I think I do, probably because it’s around us everywhere. It’s important to speak truth to power. People say to me all the time, ‘Isn’t comedy easy with Trump in office?’ And it is true that he’s like a product that comes fully assembled. He provides the jokes so handily that one needn’t really be a clever writer. I don’t think there’s a comic worth their salt that wouldn’t say, ‘We’d be happy to make jokes on any number of topics, and we don’t really need the government to be corrupt in order to make jokes.’ I don’t feel like it’s some blessing to my job that we have someone with, I think, severe mental health problems, that somehow got himself elected. I don’t really think that brightens the world of entertainment in any way.

I really worry about sources shut down. There’s gonna come a point, because of his ego, that I wouldn’t be surprised if they defunded public radio. I started getting the New York Times. I’m happy to read as much as I can and support them because I feel like his attacks on the New York Times are really an attack on our democracy. I wish I read faster, honestly. I don’t even pretend that I’m going to get to section B or C. I always hear about people who read two newspapers a day — do they have a job and kids and do they eat?

paula-poundstone-unscientific-coverI imagine there’s not a whole lot of time in your day to read. With NPR, family, you’re out touring — you’re coming to Clearwater and Orlando. You also have a new book coming out, your second, The Totally Unscientific Study of the Search for Human Happiness out May 9.

The book is the totally unscientific study of the search for human happiness. Every chapter is written as an experiment and I experiment doing things that I or other people believe will make me happy. But the most important part of the book is the analysis which is the part where I return to my regular life to tell whether this happiness holds up, when I’m back to raising three kids and a house full of animals and doing my job and being stuck being me. It’s not just a matter of doing something that makes you happy in the moment, the question is: How does that hold up against one’s regular life?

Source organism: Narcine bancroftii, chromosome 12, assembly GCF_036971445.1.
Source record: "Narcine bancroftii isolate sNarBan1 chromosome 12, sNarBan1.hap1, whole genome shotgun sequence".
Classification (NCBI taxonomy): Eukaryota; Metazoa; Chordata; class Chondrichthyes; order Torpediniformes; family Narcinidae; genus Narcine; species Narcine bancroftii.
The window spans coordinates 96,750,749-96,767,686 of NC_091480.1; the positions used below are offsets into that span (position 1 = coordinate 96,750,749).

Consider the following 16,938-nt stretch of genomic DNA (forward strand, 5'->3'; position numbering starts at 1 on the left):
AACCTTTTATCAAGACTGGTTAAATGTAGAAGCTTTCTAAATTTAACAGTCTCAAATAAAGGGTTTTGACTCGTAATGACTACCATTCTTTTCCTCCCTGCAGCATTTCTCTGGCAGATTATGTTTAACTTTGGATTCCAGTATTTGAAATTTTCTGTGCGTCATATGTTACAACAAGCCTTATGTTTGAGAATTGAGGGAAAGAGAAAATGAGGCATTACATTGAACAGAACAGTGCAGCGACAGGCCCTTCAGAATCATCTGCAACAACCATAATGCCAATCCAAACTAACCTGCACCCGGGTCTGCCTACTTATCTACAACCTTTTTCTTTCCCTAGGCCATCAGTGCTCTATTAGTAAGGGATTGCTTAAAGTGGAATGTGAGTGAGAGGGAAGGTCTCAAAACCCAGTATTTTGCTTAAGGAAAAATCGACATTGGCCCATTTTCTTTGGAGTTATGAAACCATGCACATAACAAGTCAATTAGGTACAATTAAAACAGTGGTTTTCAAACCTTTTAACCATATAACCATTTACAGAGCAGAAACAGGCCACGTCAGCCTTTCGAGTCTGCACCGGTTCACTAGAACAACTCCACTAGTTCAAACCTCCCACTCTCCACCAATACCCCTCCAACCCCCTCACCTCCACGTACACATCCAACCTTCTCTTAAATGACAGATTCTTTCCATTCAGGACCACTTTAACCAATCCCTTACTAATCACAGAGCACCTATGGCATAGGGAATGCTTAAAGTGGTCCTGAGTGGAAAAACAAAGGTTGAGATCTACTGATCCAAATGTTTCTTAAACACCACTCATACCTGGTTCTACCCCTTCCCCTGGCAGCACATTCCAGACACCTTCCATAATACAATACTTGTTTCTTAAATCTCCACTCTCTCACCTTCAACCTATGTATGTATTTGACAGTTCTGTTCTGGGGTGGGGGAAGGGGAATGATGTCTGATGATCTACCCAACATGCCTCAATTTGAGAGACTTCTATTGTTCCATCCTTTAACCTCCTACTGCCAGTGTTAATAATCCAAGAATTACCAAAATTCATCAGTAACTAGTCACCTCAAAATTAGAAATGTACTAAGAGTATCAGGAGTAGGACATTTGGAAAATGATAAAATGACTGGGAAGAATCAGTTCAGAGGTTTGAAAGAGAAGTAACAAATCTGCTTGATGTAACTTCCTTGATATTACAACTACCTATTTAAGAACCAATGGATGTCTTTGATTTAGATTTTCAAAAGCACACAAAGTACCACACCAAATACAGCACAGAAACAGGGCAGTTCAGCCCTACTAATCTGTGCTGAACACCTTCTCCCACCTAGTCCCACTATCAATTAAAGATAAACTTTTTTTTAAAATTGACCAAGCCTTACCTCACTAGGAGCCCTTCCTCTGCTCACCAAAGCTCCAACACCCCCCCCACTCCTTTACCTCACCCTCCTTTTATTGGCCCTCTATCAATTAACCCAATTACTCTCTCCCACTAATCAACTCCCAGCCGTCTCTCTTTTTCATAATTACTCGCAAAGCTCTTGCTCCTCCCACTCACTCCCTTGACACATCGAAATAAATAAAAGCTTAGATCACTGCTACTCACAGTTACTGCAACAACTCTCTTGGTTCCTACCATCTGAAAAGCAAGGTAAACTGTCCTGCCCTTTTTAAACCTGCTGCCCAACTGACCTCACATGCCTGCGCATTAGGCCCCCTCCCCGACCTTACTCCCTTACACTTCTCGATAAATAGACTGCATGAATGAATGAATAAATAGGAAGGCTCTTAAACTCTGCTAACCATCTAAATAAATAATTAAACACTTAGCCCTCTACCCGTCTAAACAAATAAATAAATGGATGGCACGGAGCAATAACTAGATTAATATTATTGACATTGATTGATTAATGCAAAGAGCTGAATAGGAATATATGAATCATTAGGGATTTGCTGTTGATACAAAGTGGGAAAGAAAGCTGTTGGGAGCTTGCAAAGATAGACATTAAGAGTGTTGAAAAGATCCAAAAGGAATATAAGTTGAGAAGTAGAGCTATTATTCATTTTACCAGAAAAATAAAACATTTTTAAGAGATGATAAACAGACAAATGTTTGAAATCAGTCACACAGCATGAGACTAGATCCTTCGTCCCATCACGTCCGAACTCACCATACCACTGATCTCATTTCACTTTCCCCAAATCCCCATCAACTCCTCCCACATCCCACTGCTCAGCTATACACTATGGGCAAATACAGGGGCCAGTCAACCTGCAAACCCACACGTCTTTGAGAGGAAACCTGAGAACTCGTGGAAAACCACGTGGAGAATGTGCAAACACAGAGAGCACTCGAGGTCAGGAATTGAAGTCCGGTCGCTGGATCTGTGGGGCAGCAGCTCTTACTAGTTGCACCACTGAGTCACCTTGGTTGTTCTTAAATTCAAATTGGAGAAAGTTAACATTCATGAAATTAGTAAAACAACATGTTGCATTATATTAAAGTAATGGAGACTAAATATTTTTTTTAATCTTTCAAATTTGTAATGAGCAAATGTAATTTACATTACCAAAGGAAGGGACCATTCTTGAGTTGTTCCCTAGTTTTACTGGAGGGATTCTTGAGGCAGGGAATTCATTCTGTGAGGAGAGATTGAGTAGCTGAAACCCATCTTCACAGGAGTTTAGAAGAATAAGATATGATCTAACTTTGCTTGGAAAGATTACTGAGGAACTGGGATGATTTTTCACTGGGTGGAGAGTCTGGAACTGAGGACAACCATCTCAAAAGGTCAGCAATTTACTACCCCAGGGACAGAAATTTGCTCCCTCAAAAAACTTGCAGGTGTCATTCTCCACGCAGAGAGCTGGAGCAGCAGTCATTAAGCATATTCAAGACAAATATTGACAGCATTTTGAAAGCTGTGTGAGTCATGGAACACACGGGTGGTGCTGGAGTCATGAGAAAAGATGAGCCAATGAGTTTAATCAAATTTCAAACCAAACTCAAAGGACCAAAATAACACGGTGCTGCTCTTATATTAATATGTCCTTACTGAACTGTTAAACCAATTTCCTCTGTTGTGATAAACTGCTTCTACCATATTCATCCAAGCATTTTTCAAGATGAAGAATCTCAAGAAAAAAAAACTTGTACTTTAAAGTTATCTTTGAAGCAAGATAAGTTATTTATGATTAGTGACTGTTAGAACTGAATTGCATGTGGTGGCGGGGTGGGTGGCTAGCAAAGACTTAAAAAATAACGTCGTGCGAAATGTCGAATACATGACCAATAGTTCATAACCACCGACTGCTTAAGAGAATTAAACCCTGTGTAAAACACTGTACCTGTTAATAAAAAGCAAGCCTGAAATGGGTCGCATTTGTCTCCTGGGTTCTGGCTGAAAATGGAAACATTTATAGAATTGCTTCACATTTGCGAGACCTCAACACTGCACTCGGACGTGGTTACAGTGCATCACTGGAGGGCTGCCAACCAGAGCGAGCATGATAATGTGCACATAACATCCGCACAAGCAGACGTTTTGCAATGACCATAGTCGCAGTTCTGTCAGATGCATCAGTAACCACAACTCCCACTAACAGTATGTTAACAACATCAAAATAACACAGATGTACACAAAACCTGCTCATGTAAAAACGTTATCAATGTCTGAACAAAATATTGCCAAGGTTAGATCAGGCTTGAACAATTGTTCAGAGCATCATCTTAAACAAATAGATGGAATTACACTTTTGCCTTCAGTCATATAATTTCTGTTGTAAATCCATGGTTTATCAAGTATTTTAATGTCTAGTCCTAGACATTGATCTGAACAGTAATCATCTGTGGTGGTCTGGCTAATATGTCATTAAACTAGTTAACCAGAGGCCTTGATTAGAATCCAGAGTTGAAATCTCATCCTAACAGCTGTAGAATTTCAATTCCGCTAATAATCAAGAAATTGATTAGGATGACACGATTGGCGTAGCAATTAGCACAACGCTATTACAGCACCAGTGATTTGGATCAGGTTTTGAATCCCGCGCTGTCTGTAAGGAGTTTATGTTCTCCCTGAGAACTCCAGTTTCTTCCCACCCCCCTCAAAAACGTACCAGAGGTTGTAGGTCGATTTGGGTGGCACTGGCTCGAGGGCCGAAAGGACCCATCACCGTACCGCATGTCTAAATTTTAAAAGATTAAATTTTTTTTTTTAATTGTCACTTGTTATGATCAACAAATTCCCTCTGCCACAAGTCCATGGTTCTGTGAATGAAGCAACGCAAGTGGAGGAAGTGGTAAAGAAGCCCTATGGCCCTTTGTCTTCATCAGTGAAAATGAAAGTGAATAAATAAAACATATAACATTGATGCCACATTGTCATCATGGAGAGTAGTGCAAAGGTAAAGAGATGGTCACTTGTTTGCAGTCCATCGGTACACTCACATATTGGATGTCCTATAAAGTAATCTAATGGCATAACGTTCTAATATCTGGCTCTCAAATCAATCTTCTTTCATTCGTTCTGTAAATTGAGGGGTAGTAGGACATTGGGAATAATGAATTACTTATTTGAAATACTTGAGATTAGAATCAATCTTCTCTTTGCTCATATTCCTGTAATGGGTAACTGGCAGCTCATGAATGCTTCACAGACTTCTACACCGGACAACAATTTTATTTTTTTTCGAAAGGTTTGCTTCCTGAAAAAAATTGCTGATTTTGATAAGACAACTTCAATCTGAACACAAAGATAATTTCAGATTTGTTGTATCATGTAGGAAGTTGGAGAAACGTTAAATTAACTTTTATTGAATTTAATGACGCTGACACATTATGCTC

Did you find the secret to happiness?

I think I found out a lot about it. I think it’s less romantic than we might think. I think it’s a biochemical function, sadly. It has a lot more to do with biochemistry than it does balloons or smiley faces.

Was there one experiment you went into thinking, ‘This is going to make me happy,’ and it was the complete opposite?

Yes! For one thing, I included my kids in some of the things, and I told them we were going to spend a day just watching movies and they were delighted with this idea. We really all believed this was going to be this great thing. For the most part it was a horrible day. Trying to decide what to watch and who gets to pick. Toward the very end, we kind of rallied and figured it out a little bit. But, the majority of the day was just not fun. It makes a really funny chapter in the book, actually. The dialogue of my son alone would make every mother of a boy’s heart soar to know they’re not the only ones.